Architect Carlos Ventin Has Passed Away

When Carlos Ventin spoke at the OAA Conference this spring, he was evidently not well and remained seated in a wheel chair during his talk. He was introduced by the Toronto Star’s architecture critic, Christopher Hume and spoke eloquently about his lengthy career detailing several of his better know restoration projects.

He is being mourned as one of Canada’s great Heritage Architects.

The Simcoe Reformer reported his passing: “He cut a wide swath,” said friend Gary Muntz of Port Dover, a former Nanticoke city politician.

“He had a lot of fun, and he was a very decent man. He will be quietly missed by a lot of people. He made a lot of headlines, and he loved that. And he was a marvellous architect.”

Image Courtesy Simcoe Reformer

Image Courtesy Simcoe Reformer

The Reformer

See-change.net: Ventin at OAA
 

The World’s Transit Stations

Transit stations throughout the history of the building type have been a reflection of value that cultures place on this public amenity as they seek to deal with congestion issues in urban areas. Increased density in Toronto, for example, has recently highlighted the need for expansion of its transit system. Toronto Star architecture critic Christopher Hume aptly voiced his support for development charges as a means of relieving congestion pressure. In light of these contemporary Canadian issues, check out this well curated collection of the world’s significant transit stations by future blog io9. Contemporary notables come from a high architectural and aesthetic point of view come from Barcelona and Munich.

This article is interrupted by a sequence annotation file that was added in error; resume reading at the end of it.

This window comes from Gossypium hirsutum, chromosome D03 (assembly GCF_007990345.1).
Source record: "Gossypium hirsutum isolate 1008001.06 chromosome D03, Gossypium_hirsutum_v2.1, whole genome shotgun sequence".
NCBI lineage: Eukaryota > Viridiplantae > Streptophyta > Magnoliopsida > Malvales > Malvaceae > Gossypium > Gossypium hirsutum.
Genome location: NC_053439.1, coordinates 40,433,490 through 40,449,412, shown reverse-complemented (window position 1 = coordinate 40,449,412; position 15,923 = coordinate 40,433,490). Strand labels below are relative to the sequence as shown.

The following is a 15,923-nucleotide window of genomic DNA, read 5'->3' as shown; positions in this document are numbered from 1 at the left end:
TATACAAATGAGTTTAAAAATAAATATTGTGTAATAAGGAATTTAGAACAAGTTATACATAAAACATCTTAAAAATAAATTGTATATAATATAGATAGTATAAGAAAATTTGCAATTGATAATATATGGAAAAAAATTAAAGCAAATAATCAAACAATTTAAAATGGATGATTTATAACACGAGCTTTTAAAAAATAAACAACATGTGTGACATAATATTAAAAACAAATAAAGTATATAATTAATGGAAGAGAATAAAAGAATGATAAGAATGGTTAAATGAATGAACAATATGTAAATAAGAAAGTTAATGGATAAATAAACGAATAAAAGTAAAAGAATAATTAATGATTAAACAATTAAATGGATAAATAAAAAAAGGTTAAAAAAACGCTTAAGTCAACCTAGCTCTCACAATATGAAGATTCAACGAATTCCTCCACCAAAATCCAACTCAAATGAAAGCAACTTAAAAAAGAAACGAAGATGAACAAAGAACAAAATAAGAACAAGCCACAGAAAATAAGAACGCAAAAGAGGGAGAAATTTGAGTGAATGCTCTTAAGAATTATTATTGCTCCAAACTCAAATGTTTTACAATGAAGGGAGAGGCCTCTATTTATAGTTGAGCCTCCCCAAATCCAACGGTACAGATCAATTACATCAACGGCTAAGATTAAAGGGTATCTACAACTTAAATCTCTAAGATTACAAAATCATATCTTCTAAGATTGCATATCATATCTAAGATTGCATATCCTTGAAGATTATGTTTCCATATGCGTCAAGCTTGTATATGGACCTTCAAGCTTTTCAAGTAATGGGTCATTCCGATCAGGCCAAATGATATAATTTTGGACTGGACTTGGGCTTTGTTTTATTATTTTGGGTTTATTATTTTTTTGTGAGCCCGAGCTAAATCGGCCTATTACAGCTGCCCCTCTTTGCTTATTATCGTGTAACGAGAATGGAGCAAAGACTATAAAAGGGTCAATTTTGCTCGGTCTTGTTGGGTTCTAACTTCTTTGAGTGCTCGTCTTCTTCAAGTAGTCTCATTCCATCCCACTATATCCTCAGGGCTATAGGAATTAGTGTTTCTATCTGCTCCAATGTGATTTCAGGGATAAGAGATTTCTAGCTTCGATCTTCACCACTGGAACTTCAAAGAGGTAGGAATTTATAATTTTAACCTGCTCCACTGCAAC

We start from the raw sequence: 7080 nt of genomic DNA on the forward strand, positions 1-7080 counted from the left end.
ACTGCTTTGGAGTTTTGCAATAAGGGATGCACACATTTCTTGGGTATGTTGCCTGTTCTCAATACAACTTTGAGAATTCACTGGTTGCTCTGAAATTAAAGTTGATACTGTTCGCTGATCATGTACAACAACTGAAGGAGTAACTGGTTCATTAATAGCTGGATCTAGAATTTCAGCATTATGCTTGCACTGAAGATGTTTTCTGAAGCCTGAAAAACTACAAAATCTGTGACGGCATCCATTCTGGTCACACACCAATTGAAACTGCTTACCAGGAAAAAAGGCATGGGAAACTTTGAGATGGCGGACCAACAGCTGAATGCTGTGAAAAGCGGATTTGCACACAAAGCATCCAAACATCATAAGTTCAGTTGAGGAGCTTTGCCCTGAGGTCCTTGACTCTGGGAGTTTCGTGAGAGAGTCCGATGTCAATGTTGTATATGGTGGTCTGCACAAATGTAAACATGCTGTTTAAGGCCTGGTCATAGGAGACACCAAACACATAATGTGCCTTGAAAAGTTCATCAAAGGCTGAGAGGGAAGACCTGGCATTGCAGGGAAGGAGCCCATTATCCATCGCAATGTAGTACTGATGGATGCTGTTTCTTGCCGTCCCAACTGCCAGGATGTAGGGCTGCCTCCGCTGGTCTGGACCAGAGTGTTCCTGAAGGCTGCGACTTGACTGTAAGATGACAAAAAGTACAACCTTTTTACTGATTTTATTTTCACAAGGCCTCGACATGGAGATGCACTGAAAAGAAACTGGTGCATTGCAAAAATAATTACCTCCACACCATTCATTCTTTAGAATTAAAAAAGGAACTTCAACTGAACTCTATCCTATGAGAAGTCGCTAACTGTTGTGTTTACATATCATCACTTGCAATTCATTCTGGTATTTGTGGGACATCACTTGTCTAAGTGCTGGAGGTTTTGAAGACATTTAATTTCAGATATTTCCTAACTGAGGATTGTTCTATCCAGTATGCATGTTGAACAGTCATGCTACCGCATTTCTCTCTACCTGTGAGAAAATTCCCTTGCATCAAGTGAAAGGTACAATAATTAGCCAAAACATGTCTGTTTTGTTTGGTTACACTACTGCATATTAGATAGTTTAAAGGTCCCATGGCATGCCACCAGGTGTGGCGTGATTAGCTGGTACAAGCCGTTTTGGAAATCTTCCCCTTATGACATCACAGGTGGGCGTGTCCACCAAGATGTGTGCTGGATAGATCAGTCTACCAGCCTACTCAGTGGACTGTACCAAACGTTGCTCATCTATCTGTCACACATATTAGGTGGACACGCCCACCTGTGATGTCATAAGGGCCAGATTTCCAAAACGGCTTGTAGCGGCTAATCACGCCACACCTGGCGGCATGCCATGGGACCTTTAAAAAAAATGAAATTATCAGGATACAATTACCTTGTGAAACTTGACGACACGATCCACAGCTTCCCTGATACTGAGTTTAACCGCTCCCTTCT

io9: transit stations

Christopher Hume: GTA transit

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Heritage Architect Carlos Ventin Addresses OAA

Esteemed Architect Carlos Ventin addressed delegates at the Ontario Association of Architects today, making some well aimed remarks in regard to adapting and reusing heritage buildings and the inherent sustainability of this approach.

Introduced by Toronto Star architecture critic Christopher Hume, who decried current building trends in Toronto that destroy heritage buildings creating what he referred to as civic poverty, Mr. Ventin advocated for sustainability strategies that require the recycling, reuse, and rehabilitation of heritage structures.